Thursday, May 3, 2012

Short Story Month, Day 3. 300 Characters

So I know what you're thinking now. After yesterday's post, you're thinking, yes, I would like to fuel our modern civilization with a completely random scribble in a cafe, but I just don't have time to write a short story this month. (Really? You don't have time to sit in a cafe and drink some sort of scrumptious coffee beverage while you doodle on a piece of paper? I thought everybody had time for that.)

The thing you should know about short stories right now is that some of them are short. I mean really, really short. You remember that old saw about angels dancing on a head of a pin? Well, some stories dance on the inside of a matchbook cover.

I've mentioned Matchbook stories here before, but it's been awhile. The editor and basically the guy who came up with the whole idea, Kyle Petersen, took a brief hiatus when becoming a new father and sticking with his full time job put artistic endeavors on the back burner for awhile, but he's back. Basically he edits a journal you can fit in the palm of your hand. It's a story that fits inside the cover of a matchbook. As someone in the lit world, he was a little frustrated by how stories don't seem to escape into the world of the non MFA, and had the vision to think that a matchbook, free for the taking, was a great way to put a little story into the hands of the right person at the right time.

But let's forget for the moment the troubling idea of submissions and focus on the task at hand--whittling the story form down to its essence.  The aim is to write a story that takes 300 characters or less (including spaces) and write a true story out of it. On a lark, I wrote one up and got an honorable mention of some sort on the blog, which is neither here nor there, but means I can post my own attempt at the form right here:

The Last Cigarette
As he finally caught a first dim glimpse of the cave's
fabled wonders, Roger thought he'd earned a smoke for his travails. As he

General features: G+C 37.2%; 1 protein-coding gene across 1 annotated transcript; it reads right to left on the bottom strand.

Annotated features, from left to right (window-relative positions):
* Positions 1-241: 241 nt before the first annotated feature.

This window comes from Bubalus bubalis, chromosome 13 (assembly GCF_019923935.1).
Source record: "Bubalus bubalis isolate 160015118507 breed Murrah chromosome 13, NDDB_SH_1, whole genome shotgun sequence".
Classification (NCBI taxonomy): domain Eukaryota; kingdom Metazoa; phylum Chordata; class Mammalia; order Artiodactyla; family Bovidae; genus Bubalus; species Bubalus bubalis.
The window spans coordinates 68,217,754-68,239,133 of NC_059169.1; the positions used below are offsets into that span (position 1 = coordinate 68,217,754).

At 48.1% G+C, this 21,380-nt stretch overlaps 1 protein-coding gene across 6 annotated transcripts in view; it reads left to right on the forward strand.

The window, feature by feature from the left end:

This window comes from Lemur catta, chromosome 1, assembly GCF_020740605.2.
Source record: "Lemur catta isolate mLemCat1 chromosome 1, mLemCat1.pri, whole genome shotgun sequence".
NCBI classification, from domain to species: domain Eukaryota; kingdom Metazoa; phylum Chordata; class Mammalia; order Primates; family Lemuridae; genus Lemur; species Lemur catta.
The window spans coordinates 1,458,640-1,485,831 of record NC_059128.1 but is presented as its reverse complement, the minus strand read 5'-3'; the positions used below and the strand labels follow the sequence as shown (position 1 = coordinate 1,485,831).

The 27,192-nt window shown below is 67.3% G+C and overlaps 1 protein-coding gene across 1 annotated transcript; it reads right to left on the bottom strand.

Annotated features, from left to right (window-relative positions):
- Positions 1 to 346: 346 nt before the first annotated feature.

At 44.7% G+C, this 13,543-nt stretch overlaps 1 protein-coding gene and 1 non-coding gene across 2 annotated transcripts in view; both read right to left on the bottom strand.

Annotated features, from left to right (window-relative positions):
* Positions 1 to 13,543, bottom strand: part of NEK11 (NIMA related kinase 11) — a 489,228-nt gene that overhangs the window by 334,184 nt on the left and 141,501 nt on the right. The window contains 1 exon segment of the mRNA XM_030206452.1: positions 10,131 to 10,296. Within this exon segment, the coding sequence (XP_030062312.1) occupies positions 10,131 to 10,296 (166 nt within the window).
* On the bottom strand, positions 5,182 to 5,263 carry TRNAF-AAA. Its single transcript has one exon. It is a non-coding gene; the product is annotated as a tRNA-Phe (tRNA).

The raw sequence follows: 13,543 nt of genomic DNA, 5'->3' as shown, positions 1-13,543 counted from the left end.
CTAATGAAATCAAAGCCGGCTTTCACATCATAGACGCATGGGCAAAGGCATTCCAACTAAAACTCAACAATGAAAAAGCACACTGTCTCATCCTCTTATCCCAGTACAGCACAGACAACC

greedily put a cigarette to his lips, he tried to recall Evans' warning about
the place. Too late, he realized it might have had something to do with matches.

However, this was just a light-hearted approach to the challenge, and others proved that you could write a non jokey version even in this tiny context. I think probably the best example to date is Susan McCloskey's "After the War" . In fact, take a look at all the stories over on Matchbook Story , just to get an idea of the possibilities.

I'm thinking of this blog this month as about writing stories without knowing where they are headed. But you don't have to think that way. You could write something that you know you're going to submit to Matchbook Story in hopes of publication. (Kyle has told me that he likes to get little graph style notebook and then block out those 300 squares, but I found it easy enough to do right on his website--it won't let you go further when you've written too much, and this I know for sure.)

So, today's prompt? Well, a complicated scenario isn't quite the thing here, is it? But luckily for you, I have found a random word generator. I'm not going to censor this one, so we better hope it's good. The only thing I know for sure is that it will be some kind of noun...


I mean, are you really, really ready?

Okay, here goes:

...Well, if I'm truthful, which I suppose I should be, the first thing I got was an error message, because the webpage had expired. But the next thing I got was  


Which gives me an idea...

(So far, there have been three matchbook editions. Now Kyle Petersen's looking to discover what he'll put in the fourth.)

logo bySteve Seighman

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